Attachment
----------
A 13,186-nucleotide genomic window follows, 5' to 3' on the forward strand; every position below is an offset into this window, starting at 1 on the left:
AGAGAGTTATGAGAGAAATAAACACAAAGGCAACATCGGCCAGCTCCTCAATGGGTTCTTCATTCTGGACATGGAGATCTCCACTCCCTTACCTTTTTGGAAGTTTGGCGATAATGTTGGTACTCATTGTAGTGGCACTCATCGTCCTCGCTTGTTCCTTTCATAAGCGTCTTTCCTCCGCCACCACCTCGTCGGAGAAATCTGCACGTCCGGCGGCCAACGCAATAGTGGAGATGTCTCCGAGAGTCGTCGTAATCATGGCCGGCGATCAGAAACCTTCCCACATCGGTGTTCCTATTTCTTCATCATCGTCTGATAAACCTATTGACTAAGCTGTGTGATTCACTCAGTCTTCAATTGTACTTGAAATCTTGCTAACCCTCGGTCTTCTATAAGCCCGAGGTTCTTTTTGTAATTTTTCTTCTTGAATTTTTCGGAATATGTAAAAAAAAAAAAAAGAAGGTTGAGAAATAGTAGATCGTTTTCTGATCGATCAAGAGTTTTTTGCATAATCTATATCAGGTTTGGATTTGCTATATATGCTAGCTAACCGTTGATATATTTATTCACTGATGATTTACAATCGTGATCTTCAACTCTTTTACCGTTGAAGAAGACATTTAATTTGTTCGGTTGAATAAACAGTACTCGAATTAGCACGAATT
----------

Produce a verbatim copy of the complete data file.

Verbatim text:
A 13,186-nucleotide genomic window follows, 5' to 3' on the forward strand; every position below is an offset into this window, starting at 1 on the left:
AGAGAGTTATGAGAGAAATAAACACAAAGGCAACATCGGCCAGCTCCTCAATGGGTTCTTCATTCTGGACATGGAGATCTCCACTCCCTTACCTTTTTGGAAGTTTGGCGATAATGTTGGTACTCATTGTAGTGGCACTCATCGTCCTCGCTTGTTCCTTTCATAAGCGTCTTTCCTCCGCCACCACCTCGTCGGAGAAATCTGCACGTCCGGCGGCCAACGCAATAGTGGAGATGTCTCCGAGAGTCGTCGTAATCATGGCCGGCGATCAGAAACCTTCCCACATCGGTGTTCCTATTTCTTCATCATCGTCTGATAAACCTATTGACTAAGCTGTGTGATTCACTCAGTCTTCAATTGTACTTGAAATCTTGCTAACCCTCGGTCTTCTATAAGCCCGAGGTTCTTTTTGTAATTTTTCTTCTTGAATTTTTCGGAATATGTAAAAAAAAAAAAAAGAAGGTTGAGAAATAGTAGATCGTTTTCTGATCGATCAAGAGTTTTTTGCATAATCTATATCAGGTTTGGATTTGCTATATATGCTAGCTAACCGTTGATATATTTATTCACTGATGATTTACAATCGTGATCTTCAACTCTTTTACCGTTGAAGAAGACATTTAATTTGTTCGGTTGAATAAACAGTACTCGAATTAGCACGAATT